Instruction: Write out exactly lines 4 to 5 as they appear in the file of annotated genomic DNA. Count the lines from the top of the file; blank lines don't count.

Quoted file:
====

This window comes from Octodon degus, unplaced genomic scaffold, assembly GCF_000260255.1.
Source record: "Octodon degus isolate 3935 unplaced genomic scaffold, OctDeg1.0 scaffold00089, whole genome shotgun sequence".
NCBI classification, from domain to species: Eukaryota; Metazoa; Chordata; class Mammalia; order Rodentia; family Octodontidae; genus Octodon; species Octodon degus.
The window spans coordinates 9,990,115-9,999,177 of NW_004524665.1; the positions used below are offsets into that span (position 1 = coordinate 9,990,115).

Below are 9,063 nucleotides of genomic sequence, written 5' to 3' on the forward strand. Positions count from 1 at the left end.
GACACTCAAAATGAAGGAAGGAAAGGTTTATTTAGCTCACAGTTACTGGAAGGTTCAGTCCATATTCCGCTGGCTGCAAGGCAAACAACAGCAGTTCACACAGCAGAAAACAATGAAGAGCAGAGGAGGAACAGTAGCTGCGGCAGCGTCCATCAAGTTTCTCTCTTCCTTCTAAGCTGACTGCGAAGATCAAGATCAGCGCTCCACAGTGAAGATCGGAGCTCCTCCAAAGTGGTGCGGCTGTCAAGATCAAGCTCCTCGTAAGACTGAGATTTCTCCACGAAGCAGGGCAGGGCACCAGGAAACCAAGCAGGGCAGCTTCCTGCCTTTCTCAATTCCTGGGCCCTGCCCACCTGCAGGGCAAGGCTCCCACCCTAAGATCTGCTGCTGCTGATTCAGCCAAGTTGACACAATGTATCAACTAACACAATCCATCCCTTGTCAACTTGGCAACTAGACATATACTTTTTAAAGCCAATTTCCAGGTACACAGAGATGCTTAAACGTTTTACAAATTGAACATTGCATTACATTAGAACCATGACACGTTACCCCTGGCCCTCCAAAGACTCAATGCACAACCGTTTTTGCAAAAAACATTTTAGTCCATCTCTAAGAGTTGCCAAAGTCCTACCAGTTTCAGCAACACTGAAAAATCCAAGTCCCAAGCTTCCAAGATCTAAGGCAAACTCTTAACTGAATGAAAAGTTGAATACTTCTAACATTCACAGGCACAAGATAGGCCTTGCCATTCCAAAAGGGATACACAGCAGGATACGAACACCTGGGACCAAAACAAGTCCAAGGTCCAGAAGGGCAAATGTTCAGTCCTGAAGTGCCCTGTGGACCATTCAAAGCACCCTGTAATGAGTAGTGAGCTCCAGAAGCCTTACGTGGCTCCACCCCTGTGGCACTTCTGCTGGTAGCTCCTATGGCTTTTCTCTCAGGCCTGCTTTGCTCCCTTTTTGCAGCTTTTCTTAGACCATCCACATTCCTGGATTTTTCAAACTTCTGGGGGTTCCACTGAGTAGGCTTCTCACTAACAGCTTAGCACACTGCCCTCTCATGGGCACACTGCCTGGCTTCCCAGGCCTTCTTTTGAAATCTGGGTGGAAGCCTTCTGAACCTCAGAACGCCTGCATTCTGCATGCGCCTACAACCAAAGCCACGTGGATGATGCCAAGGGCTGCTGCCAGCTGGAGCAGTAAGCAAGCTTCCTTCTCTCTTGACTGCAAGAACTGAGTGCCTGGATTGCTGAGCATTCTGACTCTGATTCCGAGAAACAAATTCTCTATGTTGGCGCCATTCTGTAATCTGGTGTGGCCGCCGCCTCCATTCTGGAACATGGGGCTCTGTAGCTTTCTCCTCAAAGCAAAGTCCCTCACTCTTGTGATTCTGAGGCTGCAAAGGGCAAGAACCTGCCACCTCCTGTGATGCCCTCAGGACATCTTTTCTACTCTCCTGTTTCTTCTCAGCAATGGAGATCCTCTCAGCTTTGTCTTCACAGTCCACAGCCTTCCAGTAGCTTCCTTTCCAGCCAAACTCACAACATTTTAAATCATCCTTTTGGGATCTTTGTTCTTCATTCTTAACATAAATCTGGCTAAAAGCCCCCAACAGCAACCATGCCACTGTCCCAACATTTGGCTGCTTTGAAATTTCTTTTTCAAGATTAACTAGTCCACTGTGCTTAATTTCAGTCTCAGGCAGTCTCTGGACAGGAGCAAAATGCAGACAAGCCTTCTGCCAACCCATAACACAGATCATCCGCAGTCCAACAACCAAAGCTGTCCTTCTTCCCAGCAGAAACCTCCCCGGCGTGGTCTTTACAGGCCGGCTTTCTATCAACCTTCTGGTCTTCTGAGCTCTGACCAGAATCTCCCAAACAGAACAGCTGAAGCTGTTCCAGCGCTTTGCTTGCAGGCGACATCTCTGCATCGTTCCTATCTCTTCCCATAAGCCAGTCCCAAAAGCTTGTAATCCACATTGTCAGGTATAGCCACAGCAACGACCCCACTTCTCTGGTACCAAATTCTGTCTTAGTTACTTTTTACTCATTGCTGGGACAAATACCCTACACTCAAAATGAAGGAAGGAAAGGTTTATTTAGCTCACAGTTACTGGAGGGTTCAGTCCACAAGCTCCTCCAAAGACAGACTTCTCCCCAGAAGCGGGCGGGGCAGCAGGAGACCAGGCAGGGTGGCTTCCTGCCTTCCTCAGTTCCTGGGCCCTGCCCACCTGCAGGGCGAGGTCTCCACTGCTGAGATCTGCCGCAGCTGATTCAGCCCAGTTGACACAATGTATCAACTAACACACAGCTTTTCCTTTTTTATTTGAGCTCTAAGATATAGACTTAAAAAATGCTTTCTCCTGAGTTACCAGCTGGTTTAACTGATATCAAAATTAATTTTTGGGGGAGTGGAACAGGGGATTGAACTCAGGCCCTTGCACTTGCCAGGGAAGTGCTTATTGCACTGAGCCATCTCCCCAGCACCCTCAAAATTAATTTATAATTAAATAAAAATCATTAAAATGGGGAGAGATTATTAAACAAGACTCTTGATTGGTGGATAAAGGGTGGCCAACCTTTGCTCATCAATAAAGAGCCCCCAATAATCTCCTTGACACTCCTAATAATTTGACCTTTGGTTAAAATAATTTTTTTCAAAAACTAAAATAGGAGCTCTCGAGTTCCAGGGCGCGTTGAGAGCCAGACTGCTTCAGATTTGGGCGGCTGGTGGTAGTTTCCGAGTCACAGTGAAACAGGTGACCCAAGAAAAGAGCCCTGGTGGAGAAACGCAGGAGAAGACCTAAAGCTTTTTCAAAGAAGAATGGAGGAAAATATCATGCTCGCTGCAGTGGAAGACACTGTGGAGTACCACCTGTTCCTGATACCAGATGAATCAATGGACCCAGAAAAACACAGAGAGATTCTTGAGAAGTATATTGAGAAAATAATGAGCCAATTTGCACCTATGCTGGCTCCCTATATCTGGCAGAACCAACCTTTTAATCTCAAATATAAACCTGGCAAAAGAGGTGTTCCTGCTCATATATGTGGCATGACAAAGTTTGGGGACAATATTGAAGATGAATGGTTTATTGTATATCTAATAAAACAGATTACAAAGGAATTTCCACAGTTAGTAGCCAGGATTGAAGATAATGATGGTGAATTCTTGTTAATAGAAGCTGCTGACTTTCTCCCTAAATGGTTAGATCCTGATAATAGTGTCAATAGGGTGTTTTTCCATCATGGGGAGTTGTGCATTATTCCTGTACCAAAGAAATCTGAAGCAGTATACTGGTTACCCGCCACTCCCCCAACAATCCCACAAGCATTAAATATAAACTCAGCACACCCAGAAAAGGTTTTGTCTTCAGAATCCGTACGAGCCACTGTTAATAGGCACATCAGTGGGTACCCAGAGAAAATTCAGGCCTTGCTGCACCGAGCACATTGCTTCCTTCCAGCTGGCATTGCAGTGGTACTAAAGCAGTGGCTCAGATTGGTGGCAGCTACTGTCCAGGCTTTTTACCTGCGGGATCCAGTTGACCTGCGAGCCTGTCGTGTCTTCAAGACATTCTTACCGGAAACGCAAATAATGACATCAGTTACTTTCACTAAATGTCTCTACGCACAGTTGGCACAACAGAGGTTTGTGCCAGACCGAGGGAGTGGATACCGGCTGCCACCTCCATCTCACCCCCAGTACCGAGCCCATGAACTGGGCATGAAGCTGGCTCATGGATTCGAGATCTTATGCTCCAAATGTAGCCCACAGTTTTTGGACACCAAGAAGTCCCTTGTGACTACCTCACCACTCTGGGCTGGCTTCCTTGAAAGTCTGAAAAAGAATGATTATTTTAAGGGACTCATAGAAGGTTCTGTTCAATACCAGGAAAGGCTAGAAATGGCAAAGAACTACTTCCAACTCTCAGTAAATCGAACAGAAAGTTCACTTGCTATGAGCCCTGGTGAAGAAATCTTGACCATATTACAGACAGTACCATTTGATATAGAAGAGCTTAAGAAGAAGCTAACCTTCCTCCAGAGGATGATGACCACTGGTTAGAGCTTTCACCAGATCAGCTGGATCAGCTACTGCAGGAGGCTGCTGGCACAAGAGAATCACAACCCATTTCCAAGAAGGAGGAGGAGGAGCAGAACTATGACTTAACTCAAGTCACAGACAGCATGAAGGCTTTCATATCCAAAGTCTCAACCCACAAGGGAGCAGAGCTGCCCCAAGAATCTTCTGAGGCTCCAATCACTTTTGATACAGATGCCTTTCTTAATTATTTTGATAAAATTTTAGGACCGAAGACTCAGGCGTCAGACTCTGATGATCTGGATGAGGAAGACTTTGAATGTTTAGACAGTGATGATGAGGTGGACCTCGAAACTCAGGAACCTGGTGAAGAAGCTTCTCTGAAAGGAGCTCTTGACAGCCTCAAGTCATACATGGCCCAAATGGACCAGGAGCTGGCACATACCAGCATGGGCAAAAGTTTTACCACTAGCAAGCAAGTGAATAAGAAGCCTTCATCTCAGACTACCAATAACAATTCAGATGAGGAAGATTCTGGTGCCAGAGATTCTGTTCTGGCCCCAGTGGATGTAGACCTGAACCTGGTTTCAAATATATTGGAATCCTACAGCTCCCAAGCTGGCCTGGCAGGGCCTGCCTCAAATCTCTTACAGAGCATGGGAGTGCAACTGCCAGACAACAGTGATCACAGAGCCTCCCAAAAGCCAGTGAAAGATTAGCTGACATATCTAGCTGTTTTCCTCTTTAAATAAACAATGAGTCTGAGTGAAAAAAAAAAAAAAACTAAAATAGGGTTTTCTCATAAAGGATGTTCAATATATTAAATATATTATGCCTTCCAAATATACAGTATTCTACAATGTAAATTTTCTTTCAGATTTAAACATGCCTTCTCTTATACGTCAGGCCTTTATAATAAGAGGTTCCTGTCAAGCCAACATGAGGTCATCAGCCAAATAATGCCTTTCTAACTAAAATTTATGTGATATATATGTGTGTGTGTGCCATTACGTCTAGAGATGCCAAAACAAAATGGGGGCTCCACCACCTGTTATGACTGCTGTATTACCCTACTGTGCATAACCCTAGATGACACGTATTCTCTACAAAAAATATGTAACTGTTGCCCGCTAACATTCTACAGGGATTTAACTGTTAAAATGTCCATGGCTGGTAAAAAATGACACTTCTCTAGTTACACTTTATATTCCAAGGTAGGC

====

The window spans coordinates 9,990,115-9,999,177 of NW_004524665.1; the positions used below are offsets into that span (position 1 = coordinate 9,990,115).

Below are 9,063 nucleotides of genomic sequence, written 5' to 3' on the forward strand. Positions count from 1 at the left end.